October 1, 2023 Reading Time: 3 minutes

“The discovery of America, and that of a passage to the East Indies by the Cape of Good Hope, are the two greatest and most important events recorded in the history of mankind.”

—   Adam Smith, The Wealth of Nations

That is the first sentence of a paragraph recently referred to by Professor Jeffrey Sachs in an interview he did with Alexander Mercouris and Glenn Diesen.

The paragraph is remarkable. Let’s look at it in full, a couple of sentences at a time.

This year is the tercentenary of Smith’s birth in 1723. The 1776 paragraph, first published 247 years ago, when Smith was 53 years old, presages 21st-century shifts in Great Power politics, toward a multipolar world. Also, we find the balance of power.

Twenty-four years prior, in 1752, Smith’s friend David Hume wrote “Of the Balance of Power.” I reckon that Hume and Smith had similar views on the matter.

The sentence quoted above refers to Columbus’s discovery in 1492 and Vasco de Gama’s discovery of the Cape of Good Hope in 1497–1498. Those events were indeed momentous, for they brought the then-exceptionally dynamic peoples of Europe into contact with other peoples around the world.

“Their [that is, the two events’] consequences have already been very great: but, in the short period of between two and three centuries which has elapsed since these discoveries were made, it is impossible that the whole extent of their consequences can have been seen. What benefits, or what misfortunes to mankind may hereafter result from those great events, no human wisdom can foresee.”

The connections have been double-edged. Smith elaborates the positive: “By uniting, in some measure, the most distant parts of the world, by enabling them to relieve one another’s wants, to increase one another’s enjoyments, and to encourage one another’s industry, their general tendency would seem to be beneficial.” Voluntary association generates mutual gains.

“To the natives, however, both of the East and West Indies,” Smith now turns to the negative, “all the commercial benefits which can have resulted from those events have been sunk and lost in the dreadful misfortunes which they have occasioned.”

But things that start badly might take a turn for the better. Smith himself now takes a hopeful turn: “These misfortunes, however, seem to have arisen rather from accident than from any thing in the nature of those events themselves.”

Smith means the accident of history: “At the particular time when these discoveries were made, the superiority of force happened to be so great on the side of the Europeans, that they were enabled to commit with impunity every sort of injustice in those remote countries.”

In the video conversation, after Sachs explains Smith’s paragraph, he, Mercouris, and Diesen elaborate on the notion that there was a vast asymmetry in technology, science, and wealth. That asymmetry gave rise to a dominance by European powers and eventually an ascendance of Britain as a great colonial power, which in the 20th century consciously passed to the United States, as dominant—and, after 1991, even unipolar.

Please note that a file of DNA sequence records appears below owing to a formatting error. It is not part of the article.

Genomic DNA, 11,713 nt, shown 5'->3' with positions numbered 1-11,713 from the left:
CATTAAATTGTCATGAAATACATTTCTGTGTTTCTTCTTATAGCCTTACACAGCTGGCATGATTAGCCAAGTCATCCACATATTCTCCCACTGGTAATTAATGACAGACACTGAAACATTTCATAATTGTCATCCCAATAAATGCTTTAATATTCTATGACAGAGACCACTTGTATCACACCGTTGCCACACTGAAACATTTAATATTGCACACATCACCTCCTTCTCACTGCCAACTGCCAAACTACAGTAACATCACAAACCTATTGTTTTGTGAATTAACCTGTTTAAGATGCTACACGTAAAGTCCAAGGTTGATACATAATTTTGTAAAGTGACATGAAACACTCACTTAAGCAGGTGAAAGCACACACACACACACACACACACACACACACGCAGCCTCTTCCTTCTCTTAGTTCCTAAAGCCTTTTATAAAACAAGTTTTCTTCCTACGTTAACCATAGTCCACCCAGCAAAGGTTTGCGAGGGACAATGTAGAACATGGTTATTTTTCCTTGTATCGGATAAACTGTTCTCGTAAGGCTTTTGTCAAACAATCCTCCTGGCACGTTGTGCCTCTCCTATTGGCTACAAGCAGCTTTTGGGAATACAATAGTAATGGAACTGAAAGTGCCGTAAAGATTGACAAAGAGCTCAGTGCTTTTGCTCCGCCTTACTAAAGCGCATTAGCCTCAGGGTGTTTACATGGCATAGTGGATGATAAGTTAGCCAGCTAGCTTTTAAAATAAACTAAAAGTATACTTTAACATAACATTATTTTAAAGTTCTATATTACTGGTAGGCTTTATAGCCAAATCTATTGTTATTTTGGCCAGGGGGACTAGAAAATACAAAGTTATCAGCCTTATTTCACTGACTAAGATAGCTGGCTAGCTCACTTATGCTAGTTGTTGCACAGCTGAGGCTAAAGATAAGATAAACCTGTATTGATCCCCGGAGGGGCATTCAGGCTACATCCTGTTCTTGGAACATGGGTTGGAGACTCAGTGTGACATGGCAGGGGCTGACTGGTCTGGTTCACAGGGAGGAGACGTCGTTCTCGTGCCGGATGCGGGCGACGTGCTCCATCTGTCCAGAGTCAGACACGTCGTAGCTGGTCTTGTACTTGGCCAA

The three gentlemen say that figures today, such as US Secretary of State Anthony Blinken, see that the unipolar moment is passing and seek foolishly to reverse the trend—as expressed in a speech by Blinken at Johns Hopkins University.

Smith saw ahead, into 2023. The next sentence from the 1776 paragraph reads: “Hereafter, perhaps, the natives of those countries may grow stronger, or those of Europe may grow weaker, and the inhabitants of all the different quarters of the world may arrive at that equality of courage and force which, by inspiring mutual fear, can alone overawe the injustice of independent nations into some sort of respect for the rights of one another.”

Smith, thus, anticipates a more even balance of power as the effects of connection and communication take hold. It is said that an armed society is a polite society. Smith, by analogy, suggests that an international cosmos of armed nations will be a polite international cosmos.

The final sentence of the paragraph reads: “But nothing seems more likely to establish this equality of force than that mutual communication of knowledge and of all sorts of improvements which an extensive commerce from all countries to all countries naturally, or rather necessarily, carries along with it.”

Connection, commerce, and communication shall diffuse the ingredients—moral, intellectual, cultural, and material—that give a people “force.” This balance of force shall, he says, “by inspiring mutual fear… overawe the injustice of independent nations into some sort of respect for the rights of one another.”

Smith believed that every man and woman has rights. And Smith believed that for outside powers to try to dominate other societies is an injustice.

Connection can be a mutual blessing if allowed to be. In the video, Mr. Mercouris expresses hope that throughout the world, and especially in the United States and Europe, chief magistrates shall come around to the attitude of peace and trade, as opposed to bullying, belligerence, and domination.

Daniel B. Klein

Daniel B Klein

Daniel Klein is professor of economics and JIN Chair at the Mercatus Center at George Mason University, where he leads a program in Adam Smith, and author of Smithian Morals.

He is also associate fellow at the Ratio Institute (Stockholm), research fellow at the Independent Institute, and chief editor of Econ Journal Watch.

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